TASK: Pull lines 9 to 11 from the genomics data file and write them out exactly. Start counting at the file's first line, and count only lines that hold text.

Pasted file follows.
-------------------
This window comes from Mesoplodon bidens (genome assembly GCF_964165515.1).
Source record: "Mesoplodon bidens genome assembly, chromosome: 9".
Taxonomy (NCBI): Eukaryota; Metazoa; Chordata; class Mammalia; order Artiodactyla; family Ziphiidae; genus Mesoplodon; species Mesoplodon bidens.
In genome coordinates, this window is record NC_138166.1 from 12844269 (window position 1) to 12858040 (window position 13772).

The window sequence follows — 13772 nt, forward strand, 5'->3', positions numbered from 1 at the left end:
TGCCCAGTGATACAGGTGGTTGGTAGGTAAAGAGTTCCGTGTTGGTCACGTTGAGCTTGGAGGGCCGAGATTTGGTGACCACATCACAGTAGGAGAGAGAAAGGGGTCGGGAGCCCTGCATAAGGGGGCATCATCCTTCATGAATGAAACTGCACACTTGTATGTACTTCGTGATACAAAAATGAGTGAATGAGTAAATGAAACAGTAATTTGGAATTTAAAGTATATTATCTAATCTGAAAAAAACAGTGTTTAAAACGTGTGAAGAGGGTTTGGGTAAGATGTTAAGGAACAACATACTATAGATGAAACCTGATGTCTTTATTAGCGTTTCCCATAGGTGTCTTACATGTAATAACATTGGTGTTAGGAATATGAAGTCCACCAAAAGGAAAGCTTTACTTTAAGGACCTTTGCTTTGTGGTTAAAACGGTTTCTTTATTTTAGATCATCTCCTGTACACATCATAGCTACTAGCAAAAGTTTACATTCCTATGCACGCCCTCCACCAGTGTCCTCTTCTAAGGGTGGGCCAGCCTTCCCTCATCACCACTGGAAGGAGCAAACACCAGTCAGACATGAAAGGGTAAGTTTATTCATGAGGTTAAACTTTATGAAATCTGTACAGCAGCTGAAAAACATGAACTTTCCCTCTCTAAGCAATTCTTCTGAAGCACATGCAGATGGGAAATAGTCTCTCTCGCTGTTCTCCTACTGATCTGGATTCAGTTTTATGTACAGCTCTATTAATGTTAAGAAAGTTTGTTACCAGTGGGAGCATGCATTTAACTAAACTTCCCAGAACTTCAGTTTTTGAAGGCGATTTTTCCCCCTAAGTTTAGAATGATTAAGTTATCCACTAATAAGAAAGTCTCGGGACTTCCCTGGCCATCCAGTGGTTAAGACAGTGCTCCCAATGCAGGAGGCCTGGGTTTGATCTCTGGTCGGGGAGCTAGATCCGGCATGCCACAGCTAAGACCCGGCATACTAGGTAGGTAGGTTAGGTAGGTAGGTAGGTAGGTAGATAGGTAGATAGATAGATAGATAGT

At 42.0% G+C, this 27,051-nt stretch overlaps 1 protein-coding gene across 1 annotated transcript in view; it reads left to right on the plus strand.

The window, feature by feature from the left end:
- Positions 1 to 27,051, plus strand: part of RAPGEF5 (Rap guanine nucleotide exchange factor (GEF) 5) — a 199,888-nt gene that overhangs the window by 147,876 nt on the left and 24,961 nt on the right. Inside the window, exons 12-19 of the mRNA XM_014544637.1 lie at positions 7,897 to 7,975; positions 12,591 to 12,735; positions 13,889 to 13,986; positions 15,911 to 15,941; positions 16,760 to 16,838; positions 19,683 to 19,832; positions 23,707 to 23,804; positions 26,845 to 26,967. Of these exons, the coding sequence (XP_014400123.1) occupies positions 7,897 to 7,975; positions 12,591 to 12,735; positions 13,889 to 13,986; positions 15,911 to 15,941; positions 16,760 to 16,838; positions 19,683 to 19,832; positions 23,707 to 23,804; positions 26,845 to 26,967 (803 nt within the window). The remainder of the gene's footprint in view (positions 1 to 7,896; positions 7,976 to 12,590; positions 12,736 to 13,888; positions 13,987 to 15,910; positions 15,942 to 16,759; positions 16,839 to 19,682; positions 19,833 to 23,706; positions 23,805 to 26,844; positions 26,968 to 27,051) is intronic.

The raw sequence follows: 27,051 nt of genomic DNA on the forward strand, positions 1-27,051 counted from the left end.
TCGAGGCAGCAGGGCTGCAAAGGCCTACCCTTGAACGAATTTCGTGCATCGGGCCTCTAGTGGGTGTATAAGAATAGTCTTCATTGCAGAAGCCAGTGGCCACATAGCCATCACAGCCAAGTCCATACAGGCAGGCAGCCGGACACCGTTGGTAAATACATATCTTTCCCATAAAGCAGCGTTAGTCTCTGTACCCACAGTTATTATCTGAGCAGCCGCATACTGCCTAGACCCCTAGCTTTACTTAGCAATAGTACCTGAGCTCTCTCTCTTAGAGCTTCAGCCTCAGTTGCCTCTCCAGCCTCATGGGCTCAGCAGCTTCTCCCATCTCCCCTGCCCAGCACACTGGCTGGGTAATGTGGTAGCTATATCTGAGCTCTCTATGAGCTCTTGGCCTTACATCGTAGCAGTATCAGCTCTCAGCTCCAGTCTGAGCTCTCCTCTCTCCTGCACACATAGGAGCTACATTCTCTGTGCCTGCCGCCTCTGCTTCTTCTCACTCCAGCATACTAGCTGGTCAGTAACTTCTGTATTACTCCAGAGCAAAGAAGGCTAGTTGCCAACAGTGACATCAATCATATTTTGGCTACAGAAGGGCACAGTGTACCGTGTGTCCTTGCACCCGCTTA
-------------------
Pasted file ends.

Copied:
- Positions 1 to 27,051, plus strand: part of RAPGEF5 (Rap guanine nucleotide exchange factor (GEF) 5) — a 199,888-nt gene that overhangs the window by 147,876 nt on the left and 24,961 nt on the right. Inside the window, exons 12-19 of the mRNA XM_014544637.1 lie at positions 7,897 to 7,975; positions 12,591 to 12,735; positions 13,889 to 13,986; positions 15,911 to 15,941; positions 16,760 to 16,838; positions 19,683 to 19,832; positions 23,707 to 23,804; positions 26,845 to 26,967. Of these exons, the coding sequence (XP_014400123.1) occupies positions 7,897 to 7,975; positions 12,591 to 12,735; positions 13,889 to 13,986; positions 15,911 to 15,941; positions 16,760 to 16,838; positions 19,683 to 19,832; positions 23,707 to 23,804; positions 26,845 to 26,967 (803 nt within the window). The remainder of the gene's footprint in view (positions 1 to 7,896; positions 7,976 to 12,590; positions 12,736 to 13,888; positions 13,987 to 15,910; positions 15,942 to 16,759; positions 16,839 to 19,682; positions 19,833 to 23,706; positions 23,805 to 26,844; positions 26,968 to 27,051) is intronic.

The raw sequence follows: 27,051 nt of genomic DNA on the forward strand, positions 1-27,051 counted from the left end.
TCGAGGCAGCAGGGCTGCAAAGGCCTACCCTTGAACGAATTTCGTGCATCGGGCCTCTAGTGGGTGTATAAGAATAGTCTTCATTGCAGAAGCCAGTGGCCACATAGCCATCACAGCCAAGTCCATACAGGCAGGCAGCCGGACACCGTTGGTAAATACATATCTTTCCCATAAAGCAGCGTTAGTCTCTGTACCCACAGTTATTATCTGAGCAGCCGCATACTGCCTAGACCCCTAGCTTTACTTAGCAATAGTACCTGAGCTCTCTCTCTTAGAGCTTCAGCCTCAGTTGCCTCTCCAGCCTCATGGGCTCAGCAGCTTCTCCCATCTCCCCTGCCCAGCACACTGGCTGGGTAATGTGGTAGCTATATCTGAGCTCTCTATGAGCTCTTGGCCTTACATCGTAGCAGTATCAGCTCTCAGCTCCAGTCTGAGCTCTCCTCTCTCCTGCACACATAGGAGCTACATTCTCTGTGCCTGCCGCCTCTGCTTCTTCTCACTCCAGCATACTAGCTGGTCAGTAACTTCTGTATTACTCCAGAGCAAAGAAGGCTAGTTGCCAACAGTGACATCAATCATATTTTGGCTACAGAAGGGCACAGTGTACCGTGTGTCCTTGCACCCGCTTA